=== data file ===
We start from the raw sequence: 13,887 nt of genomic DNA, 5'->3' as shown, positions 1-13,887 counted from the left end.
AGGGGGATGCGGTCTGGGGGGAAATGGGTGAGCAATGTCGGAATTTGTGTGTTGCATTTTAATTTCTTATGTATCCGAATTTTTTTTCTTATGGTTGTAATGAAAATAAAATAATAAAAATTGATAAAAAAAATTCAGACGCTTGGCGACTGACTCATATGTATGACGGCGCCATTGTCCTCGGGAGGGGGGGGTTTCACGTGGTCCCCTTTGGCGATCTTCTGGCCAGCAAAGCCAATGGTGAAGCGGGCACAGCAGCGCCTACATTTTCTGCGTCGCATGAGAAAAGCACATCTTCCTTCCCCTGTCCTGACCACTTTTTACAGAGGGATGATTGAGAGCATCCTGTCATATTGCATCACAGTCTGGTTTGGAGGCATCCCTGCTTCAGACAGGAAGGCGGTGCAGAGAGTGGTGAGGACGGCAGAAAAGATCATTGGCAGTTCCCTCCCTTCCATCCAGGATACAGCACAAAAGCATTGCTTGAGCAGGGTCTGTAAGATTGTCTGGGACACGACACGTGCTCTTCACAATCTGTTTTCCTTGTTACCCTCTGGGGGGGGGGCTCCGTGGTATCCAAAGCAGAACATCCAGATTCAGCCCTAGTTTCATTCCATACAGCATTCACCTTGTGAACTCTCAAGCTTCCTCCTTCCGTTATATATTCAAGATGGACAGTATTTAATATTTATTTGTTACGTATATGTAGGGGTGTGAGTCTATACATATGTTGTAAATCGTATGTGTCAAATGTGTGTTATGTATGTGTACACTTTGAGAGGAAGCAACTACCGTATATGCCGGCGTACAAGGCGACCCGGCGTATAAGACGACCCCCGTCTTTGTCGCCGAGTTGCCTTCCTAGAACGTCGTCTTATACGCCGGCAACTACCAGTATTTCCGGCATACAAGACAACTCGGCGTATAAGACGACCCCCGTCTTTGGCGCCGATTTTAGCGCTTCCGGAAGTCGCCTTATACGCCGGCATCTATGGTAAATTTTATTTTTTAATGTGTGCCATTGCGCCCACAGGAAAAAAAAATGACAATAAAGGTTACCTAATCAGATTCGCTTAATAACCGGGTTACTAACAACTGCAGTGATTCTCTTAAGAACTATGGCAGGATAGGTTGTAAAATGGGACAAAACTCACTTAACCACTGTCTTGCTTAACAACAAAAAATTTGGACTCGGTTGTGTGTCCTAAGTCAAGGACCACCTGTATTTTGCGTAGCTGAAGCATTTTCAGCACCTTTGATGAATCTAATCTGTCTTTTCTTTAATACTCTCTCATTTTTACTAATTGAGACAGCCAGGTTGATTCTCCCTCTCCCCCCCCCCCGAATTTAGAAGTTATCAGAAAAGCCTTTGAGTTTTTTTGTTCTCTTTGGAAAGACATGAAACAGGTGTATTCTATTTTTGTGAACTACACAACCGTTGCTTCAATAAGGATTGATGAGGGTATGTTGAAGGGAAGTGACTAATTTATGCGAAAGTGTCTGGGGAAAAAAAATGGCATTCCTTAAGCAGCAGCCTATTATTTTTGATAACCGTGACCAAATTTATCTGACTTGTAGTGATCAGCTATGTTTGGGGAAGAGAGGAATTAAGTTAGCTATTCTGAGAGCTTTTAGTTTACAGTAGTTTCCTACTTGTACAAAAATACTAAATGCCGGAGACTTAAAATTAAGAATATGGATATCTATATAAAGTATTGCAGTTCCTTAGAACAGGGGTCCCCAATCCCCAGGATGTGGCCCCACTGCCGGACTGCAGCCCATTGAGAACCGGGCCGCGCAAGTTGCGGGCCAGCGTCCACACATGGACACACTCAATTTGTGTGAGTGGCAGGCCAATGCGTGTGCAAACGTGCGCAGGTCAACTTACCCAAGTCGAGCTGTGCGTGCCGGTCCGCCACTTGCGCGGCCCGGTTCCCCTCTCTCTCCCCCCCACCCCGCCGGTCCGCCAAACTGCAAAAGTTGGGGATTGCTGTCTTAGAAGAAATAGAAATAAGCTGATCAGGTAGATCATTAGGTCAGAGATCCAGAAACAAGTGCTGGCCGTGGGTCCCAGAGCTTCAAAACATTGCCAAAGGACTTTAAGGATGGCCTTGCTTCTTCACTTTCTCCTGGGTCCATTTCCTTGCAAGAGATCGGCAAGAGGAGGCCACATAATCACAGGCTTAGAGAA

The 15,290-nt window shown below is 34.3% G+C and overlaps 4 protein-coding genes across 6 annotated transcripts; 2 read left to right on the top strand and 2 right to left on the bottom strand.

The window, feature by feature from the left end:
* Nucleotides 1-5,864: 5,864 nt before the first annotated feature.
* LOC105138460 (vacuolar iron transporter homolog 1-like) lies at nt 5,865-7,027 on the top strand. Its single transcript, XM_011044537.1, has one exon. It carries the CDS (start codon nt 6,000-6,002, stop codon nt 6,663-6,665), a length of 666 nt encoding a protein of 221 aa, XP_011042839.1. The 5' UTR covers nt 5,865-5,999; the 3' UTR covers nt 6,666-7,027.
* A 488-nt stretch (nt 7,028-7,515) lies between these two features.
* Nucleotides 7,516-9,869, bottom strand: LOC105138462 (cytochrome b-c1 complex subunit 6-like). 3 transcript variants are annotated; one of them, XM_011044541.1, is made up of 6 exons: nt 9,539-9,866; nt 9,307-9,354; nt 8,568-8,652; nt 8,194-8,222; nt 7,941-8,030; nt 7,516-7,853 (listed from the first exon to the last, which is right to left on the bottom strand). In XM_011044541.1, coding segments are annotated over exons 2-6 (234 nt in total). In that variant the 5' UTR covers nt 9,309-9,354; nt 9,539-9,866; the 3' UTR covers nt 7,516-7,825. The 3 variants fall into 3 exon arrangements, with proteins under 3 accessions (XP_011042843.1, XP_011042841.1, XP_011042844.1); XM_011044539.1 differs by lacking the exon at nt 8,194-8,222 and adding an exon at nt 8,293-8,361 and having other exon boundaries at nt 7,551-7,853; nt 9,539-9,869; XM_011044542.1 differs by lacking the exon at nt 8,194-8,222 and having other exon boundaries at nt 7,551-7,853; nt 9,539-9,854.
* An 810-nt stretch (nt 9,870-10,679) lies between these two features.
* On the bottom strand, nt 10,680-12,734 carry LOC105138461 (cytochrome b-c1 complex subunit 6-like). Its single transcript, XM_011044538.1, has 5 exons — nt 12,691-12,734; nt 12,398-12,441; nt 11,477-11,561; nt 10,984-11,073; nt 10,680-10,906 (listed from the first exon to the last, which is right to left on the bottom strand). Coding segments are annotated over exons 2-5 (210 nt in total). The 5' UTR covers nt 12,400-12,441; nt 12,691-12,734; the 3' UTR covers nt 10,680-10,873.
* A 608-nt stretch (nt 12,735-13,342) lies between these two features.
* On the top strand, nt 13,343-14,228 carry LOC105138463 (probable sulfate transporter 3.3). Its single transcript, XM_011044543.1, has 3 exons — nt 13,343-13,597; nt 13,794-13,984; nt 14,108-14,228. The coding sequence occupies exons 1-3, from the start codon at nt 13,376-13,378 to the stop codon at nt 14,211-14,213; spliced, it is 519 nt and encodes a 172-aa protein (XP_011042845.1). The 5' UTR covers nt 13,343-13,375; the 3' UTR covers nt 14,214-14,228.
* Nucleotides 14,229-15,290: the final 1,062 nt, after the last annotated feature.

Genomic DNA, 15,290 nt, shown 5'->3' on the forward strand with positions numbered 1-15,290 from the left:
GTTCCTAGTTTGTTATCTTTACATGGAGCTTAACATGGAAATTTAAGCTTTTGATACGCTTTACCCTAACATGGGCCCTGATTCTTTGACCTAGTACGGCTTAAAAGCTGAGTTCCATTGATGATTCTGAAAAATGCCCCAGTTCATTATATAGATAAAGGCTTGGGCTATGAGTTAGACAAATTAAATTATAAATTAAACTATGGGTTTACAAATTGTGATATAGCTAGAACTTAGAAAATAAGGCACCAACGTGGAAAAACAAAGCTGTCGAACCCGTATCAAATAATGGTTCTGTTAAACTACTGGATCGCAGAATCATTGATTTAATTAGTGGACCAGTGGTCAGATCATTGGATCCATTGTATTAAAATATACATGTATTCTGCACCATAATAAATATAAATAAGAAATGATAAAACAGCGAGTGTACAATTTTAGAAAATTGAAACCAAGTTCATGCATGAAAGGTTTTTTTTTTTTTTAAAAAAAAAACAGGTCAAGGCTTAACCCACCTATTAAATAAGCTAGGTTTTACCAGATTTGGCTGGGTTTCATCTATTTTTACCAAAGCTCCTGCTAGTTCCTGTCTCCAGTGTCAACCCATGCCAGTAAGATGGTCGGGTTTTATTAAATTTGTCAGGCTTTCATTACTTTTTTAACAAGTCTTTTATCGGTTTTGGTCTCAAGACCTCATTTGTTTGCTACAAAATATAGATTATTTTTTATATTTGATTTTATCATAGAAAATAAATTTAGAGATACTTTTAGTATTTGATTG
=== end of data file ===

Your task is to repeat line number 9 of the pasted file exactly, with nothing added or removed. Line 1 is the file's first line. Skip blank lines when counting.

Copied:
* An 810-nt stretch (nt 9,870-10,679) lies between these two features.